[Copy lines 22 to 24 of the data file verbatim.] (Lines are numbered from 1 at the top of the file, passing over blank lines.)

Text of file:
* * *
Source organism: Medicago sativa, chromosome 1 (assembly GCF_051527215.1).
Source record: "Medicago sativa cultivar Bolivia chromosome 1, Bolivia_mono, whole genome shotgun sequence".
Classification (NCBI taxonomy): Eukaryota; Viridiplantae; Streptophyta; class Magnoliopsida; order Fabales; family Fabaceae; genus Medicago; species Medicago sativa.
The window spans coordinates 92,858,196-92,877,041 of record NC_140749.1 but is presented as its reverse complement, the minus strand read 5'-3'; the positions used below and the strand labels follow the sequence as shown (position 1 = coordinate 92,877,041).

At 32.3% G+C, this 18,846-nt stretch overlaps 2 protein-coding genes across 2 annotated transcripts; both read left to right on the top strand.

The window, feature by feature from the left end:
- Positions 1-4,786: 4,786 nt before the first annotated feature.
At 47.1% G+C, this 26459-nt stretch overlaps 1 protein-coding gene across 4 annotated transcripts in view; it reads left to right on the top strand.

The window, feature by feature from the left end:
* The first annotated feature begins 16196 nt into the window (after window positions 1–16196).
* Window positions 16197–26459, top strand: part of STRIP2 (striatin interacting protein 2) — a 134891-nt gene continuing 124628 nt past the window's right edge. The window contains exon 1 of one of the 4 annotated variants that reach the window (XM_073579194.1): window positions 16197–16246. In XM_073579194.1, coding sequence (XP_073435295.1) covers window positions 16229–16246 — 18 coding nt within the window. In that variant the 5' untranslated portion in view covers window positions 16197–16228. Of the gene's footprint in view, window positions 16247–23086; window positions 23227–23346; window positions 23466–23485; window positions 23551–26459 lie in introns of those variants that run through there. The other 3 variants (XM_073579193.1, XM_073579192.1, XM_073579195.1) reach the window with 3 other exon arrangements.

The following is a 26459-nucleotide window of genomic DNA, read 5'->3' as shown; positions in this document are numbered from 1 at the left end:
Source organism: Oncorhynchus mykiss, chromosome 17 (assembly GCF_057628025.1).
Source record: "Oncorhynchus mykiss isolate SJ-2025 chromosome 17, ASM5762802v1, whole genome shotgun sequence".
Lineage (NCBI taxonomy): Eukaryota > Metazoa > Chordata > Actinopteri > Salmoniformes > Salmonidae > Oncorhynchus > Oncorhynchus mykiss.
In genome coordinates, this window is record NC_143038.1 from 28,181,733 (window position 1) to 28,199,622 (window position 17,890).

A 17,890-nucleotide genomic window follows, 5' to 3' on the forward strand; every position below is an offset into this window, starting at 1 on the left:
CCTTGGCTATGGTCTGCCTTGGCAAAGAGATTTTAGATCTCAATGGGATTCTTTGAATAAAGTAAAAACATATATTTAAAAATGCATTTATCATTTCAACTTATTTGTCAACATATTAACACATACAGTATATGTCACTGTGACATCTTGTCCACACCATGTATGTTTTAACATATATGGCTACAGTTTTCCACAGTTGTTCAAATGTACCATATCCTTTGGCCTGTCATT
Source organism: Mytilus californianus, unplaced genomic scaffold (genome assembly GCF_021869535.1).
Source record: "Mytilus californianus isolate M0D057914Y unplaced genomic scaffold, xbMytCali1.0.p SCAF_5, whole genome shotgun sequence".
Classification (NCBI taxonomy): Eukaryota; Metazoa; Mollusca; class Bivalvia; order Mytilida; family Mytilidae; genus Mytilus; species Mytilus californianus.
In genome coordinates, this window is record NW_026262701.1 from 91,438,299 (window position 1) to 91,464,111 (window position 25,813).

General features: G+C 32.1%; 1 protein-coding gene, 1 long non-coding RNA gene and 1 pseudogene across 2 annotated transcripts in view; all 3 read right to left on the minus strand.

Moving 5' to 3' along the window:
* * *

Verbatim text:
In genome coordinates, this window is record NW_026262701.1 from 91,438,299 (window position 1) to 91,464,111 (window position 25,813).

General features: G+C 32.1%; 1 protein-coding gene, 1 long non-coding RNA gene and 1 pseudogene across 2 annotated transcripts in view; all 3 read right to left on the minus strand.

Moving 5' to 3' along the window: